Our Spirits Don't Speak English: Indian Boarding School. Director Chip Richie. Imagine you are a child taken from your home, your family, everything you know. This searing documentary presents a Native American perspective on Indian boarding schools, uncovering the dark history of U.S. government policy that took Indian children from their homes, forced them into boarding schools and educated them in the ways of Western Society. This film gives voice to the countless Indian children forced through a system designed to strip them of their Indian culture, heritage and traditions. (Rich-Heape Films, Inc. 2008, 80 min.)


Radio Chanul Pom: From the Heart of the Highlands of Chiapas. Director José Alfredo Jiménez. Through this indigenous, community-based radio station in the mountains of Chiapas, Civil Society Las Abejas fights for justice and defends its language and cultural identity, broadcasting in the Tzeltal and Tzotzil languages. (Civil Society Las Abejas, 2005, 19 min.)


Re-encuentros: Entre la memoria y la nostalgia (Re-encounters). Director Yolanda Cruz. When Alejandro Santiago returned to his Zapotec village after a decade abroad, he found abandoned houses, empty streets and deserted farm fields. His sense of emptiness inspired him to create 2501 Migrants a symbolic community of life-size clay sculptures in homage to those who left. (Petate Productions, 2008, 110 min.) .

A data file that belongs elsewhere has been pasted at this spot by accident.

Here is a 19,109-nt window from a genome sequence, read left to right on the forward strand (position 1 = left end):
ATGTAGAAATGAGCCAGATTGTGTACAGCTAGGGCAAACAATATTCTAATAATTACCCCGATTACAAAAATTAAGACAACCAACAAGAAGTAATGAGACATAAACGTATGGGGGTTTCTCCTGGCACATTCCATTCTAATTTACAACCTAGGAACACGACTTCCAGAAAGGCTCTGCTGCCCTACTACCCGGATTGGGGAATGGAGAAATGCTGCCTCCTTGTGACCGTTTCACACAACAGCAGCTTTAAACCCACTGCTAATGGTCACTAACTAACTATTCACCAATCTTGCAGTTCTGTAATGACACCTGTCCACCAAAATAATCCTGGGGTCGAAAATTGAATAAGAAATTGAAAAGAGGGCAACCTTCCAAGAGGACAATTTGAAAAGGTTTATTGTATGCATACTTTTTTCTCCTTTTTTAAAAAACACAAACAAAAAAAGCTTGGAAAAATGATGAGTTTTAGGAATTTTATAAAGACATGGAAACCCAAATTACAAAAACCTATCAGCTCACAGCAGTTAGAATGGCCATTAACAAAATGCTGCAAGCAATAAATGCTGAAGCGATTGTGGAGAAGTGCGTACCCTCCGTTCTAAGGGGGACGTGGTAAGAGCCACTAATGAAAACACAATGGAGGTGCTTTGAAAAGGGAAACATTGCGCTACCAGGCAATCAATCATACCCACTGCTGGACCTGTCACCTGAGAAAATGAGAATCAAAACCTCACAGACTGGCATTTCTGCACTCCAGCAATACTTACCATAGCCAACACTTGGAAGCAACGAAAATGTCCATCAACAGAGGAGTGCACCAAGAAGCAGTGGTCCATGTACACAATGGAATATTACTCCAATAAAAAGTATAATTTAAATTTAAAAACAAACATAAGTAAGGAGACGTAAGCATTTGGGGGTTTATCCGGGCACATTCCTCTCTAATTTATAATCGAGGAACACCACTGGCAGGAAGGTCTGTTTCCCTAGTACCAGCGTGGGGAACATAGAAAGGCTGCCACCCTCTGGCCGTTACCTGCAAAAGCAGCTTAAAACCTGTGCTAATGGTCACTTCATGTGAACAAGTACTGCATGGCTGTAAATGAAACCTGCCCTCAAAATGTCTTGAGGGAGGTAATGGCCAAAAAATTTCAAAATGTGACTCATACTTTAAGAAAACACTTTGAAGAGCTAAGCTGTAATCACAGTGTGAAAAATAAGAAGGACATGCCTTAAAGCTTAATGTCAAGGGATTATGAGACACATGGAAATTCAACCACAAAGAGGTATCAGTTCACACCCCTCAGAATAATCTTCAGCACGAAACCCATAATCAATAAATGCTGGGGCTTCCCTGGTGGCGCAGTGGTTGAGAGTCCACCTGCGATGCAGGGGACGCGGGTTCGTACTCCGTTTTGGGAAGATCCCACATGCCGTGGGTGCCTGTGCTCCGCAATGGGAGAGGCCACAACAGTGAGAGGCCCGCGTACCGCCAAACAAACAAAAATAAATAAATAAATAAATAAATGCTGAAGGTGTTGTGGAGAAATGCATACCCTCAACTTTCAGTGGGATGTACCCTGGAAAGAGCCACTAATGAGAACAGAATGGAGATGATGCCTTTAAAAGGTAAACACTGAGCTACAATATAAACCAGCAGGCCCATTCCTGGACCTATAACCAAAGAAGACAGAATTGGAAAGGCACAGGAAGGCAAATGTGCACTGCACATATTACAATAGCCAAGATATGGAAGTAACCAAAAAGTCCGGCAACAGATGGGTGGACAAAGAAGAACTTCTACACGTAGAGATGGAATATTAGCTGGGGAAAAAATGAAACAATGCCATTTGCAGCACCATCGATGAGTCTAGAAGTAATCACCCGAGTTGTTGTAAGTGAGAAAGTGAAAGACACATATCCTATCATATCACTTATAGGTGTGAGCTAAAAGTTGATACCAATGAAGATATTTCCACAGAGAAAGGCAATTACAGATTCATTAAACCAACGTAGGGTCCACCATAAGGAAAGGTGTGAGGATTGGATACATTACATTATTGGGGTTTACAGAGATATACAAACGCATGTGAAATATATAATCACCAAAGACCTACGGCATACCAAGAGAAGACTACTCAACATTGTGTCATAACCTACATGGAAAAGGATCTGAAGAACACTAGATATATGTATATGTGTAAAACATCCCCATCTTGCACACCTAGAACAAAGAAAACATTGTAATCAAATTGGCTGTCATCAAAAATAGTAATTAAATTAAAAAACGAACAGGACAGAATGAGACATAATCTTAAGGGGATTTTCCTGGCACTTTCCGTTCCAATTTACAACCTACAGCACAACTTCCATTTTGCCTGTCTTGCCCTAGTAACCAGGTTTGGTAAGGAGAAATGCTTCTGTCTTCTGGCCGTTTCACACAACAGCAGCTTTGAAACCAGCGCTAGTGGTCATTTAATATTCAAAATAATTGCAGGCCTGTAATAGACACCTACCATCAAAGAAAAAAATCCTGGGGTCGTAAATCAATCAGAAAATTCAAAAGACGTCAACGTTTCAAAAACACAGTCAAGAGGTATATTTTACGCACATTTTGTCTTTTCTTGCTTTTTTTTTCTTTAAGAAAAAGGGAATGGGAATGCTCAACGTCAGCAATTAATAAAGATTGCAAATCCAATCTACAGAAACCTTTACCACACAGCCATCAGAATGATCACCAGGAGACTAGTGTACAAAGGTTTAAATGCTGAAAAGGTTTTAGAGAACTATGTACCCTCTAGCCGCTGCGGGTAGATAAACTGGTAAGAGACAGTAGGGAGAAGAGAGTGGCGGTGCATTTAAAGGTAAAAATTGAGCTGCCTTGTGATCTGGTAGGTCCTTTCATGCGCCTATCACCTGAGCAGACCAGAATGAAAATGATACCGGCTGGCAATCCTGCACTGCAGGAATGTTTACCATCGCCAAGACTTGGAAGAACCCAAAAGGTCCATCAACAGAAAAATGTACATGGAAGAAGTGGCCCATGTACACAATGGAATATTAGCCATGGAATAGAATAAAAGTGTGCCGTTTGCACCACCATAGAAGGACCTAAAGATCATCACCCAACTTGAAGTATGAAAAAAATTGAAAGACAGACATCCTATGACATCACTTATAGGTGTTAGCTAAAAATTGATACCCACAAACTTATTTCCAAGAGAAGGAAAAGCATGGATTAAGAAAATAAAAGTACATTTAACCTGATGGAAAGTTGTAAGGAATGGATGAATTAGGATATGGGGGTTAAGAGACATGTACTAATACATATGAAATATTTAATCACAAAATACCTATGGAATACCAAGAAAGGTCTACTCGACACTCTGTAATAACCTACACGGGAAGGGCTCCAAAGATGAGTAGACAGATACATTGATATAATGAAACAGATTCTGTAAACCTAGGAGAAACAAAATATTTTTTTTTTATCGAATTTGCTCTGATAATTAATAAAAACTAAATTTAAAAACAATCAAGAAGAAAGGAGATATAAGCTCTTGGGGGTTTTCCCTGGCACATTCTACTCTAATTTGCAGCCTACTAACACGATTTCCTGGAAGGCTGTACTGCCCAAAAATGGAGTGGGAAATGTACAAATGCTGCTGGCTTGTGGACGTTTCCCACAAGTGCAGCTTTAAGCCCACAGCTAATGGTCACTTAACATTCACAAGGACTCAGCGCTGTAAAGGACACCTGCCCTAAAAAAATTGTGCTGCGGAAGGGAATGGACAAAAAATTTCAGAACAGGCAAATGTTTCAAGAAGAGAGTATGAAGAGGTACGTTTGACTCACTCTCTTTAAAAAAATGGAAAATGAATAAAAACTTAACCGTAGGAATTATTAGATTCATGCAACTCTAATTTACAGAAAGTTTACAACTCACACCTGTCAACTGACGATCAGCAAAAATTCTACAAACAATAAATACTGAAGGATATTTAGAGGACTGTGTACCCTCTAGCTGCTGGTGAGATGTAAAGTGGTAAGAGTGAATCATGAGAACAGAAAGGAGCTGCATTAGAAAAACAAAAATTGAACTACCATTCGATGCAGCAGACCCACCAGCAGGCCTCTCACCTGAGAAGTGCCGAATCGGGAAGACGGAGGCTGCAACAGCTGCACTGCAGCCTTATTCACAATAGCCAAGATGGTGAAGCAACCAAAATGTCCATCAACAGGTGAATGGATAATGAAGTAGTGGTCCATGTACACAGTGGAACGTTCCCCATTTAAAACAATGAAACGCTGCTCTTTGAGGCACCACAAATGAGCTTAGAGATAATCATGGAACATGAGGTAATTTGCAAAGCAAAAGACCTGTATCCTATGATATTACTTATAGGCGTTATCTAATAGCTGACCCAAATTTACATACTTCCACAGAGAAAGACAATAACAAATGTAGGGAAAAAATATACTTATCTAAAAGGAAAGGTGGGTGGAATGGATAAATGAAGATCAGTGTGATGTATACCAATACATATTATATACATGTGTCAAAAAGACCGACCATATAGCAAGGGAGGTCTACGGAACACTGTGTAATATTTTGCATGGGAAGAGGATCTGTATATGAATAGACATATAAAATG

Sueños Binacionales/Bi-National Dreams. Director Yolanda Cruz. This documentary recounts the bi-national experience of indigenous immigrants from Oaxaca, Mexico. It tells the stories of the Mixtec people, immigrating to California for more than three decades, and the more recent stories of the Chatinos immigrating to North Carolina for the past ten years. (Petate Productions, 2005, 30 min.)


Te Whare (The House). Director Richard Green. This parable explores the relationship of Tangata Whenua (people of the land - Maori) and Europeans who signed The Treaty of Waitangi in 1840 confirming Maori Tino Rangatiratanga (Sovereignty) and Crown Governance. Te Whare sees Hone opening his home to his friend Richard who has just broken up with his girlfriend and need a place to stay. Initially the relationship is positive, but slowly Richard invites his own friends to come to the house and by film's end Hone finds himself on the couch - a guest in his own home. The film parallels the experience of Maori and many other indigenous peoples who have experienced the devastation of colonization.


Tnorala. Director Warwick Thornton. See the world through Aboriginal eyes as this magical combination of storytelling and cinematography transports you to the amazing vistas of Tnorala, Australia. Storyteller Mavis Malbunka takes you on a journey through time as she describes the relationship of her people to the ancestors, to the land, to intruders, and their approach to modern day tourism that may be the key to preserving Tnorala for future generations. (2008, 22 min.)


What. Directors Dylan Bonspille, Abraham Cote, and Alexis de Gheldere. Images of Colorado provide a backdrop for a message of hope for the younger generation. Produced at the 2007 IFAF 24-Hour Fly Filmmaking Workshop (Wapikoni Mobile, 2007, 3 min.)



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The International Institute for Indigenous Resource Management is a 501(c)(3) nonprofit organization.

International Institute for Indigenous Resource Management
444 South Emerson Street
Denver, CO 80209-2216
303-744-9686 (for ticket information)